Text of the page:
Chris Hedges: Seeing Through Faux-Solidarity Performance Stunts of Politicians and Corporations


"The people in the streets get it..."

epaulo13 epaulo13's picture


epaulo13 epaulo13's picture

Cuba Condemns US Systemic Racism at the UN Human Rights Council

Cuba’s Permanent Representative to the United Nations Office in Geneva Wednesday denounced the systemic racism and police brutality prevailing in the United States before the 43rd session of the UN Human Rights Council (UNHRC).

 “The reality is that racism and police violence against Black people and minorities are not exceptions or errors within that system. They are the system!” Pedroso said.

The Cuban diplomat stressed George Floyd’s murder was not an isolated event, but a consequence of recurrent human rights violations. He also explained that Black communities face economic and social disparity due to centuries of systemic racism.
“We hope that these unfortunate events will mark a turning point in the future in the fight against racism, discrimination and the abuse of Black people,” Pedroso stated....

epaulo13 epaulo13's picture


epaulo13 epaulo13's picture

..txs ndpp. i've removed the meme.

epaulo13 epaulo13's picture

Police Free Schools are Safer Schools: The end of policing in Vancouver schools

Recent high-profile murders of Black and Indigenous people by police officers in both the US(1) and Canada(2) have catalyzed a much-needed public conversation(3) about systemic racism, especially anti-Black and anti-Indigenous racism. Unprecedented demonstrations in major cities around the world form the backdrop to growing calls to question the role and mandate of the police(4) in our society. We owe it to children and youth to carry forward these important conversations into schools.

As parents, educators, and community members, we want schools to be places where all children and youth feel welcome, safe, and valued. We want to believe that this is already the case, but many Black, Indigenous, and racialized students and their families do not feel safe at schools where police are present. Recent research demonstrates the ineffectiveness and negative impacts of SLOs in schools. We call for the immediate end to School Liaison Officer Programs and the redirection of investments into community-led programs in schools.

Whatever we wish to be true about the police, the roots of modern policing are grounded in harm. As policing expert Robyn Maynard observes, the RCMP was created to clear the plains as part of the project of Indigenous genocide.(5) The ongoing racism and abuses of power in these institutions today is well documented. BC has the highest rate of police-involved deaths per capita in the country.(6) Further, Indigenous and Black communities are over-represented in racial profiling and carding practices,(7) as well as in prisons.(8) In 2017, Indigenous people accounted for over 16% of street checks, despite making up 2% of Vancouver’s population, and Black people accounted for 5% of street checks, despite accounting for only 1% of the population.(9)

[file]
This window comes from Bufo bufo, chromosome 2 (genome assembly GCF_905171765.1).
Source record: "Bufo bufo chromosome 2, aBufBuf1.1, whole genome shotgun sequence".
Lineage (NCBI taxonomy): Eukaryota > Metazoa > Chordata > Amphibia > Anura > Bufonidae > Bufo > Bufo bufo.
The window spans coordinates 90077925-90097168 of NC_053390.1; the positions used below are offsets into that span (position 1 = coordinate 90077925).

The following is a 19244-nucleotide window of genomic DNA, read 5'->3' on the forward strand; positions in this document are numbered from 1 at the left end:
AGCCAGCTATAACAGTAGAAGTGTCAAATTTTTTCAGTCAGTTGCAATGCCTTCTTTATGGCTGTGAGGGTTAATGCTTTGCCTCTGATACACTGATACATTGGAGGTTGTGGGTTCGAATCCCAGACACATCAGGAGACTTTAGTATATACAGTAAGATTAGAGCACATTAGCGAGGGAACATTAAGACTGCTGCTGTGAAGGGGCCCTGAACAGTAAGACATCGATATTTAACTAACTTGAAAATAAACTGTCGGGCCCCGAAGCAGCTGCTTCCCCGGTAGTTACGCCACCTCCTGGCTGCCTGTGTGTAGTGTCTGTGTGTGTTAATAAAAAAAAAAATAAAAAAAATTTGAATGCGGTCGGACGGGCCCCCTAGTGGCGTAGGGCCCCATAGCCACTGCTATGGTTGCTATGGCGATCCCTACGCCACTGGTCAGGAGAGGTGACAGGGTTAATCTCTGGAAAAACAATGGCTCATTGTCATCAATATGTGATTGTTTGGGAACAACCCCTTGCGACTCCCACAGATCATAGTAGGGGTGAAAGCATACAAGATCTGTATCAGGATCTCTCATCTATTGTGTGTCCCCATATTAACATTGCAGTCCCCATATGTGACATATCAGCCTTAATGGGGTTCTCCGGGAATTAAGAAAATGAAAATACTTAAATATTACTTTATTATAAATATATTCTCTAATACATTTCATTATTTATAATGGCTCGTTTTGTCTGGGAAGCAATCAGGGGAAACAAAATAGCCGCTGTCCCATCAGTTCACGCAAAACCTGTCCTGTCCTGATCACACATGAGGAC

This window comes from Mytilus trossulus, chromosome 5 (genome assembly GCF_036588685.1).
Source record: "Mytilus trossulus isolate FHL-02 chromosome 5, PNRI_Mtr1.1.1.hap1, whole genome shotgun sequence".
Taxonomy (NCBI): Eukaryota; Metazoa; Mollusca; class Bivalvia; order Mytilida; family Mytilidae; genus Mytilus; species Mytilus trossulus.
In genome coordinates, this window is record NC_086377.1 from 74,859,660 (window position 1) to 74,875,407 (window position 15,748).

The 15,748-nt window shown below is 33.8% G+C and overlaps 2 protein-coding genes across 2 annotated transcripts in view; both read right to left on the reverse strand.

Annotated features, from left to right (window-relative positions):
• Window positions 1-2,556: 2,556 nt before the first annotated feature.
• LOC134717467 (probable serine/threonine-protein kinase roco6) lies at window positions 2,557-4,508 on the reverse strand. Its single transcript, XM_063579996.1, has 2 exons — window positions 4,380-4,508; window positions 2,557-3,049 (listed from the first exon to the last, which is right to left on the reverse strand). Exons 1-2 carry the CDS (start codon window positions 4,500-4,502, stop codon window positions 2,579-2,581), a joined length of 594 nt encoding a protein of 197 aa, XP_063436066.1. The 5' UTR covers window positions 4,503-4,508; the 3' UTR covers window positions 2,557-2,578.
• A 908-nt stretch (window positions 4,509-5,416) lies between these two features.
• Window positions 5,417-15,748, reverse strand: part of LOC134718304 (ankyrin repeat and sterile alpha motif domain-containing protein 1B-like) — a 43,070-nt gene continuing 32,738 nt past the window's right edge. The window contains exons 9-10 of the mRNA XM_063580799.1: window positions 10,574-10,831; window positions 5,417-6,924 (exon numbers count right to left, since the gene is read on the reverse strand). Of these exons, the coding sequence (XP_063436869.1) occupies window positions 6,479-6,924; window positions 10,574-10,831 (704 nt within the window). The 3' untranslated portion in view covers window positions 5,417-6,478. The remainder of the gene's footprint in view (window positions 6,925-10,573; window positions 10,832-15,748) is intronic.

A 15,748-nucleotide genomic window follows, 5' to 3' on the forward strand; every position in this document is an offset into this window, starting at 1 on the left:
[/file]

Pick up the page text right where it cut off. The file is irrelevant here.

It is thus not surprising that SLOs are disproportionately placed in schools with more Black, Indigenous, marginalized, and low-income students,(10) who already experience over-policing. Police can enter classrooms without a teacher’s consent, and they are involved in everything from school trips to career days to clubs targeted at low-income students. Different cultural codes and normative teen behaviour such as gathering in groups is labelled as threatening or deviant by SLOs in these contexts, resulting in heightened levels of surveillance and students being labelled as “high risk” and consequently criminalized as part of the school-to-prison pipeline. The Canadian Pediatric Society recently stated that “racism is a social determinant of health that undermines adolescent development and has a profound and lifelong impact on youth and their health status.”(11) If school boards and trustees truly care about the wellbeing of all students, they must address the negative impacts that police presence in schools has on racialized students.

Take, for example, the testimony of secondary student Haleluya Hailu. As she writes in Burnaby Now: “As a black woman, as a student and, at the end of the day, just a person. Going back to my half-empty classrooms, the last thing I want to see is a RCMP officer staring back at me. If you feel reassured by a badge and a gun, that is a privilege that I wish I could have.”(12).....

epaulo13 epaulo13's picture

Vancouver school board will consider banning police from schools

Vancouver school trustees will be drafting a motion to review police in schools after elementary school teachers voted against inviting VPD or RCMP officers to school events.

The motion comes amidst North America-wide protests that have drawn attention to police brutality and racial profiling of Black and Indigenous people. The protests were initially sparked by the death of George Floyd at the hands of police in Minneapolis, but quickly spread to other countries.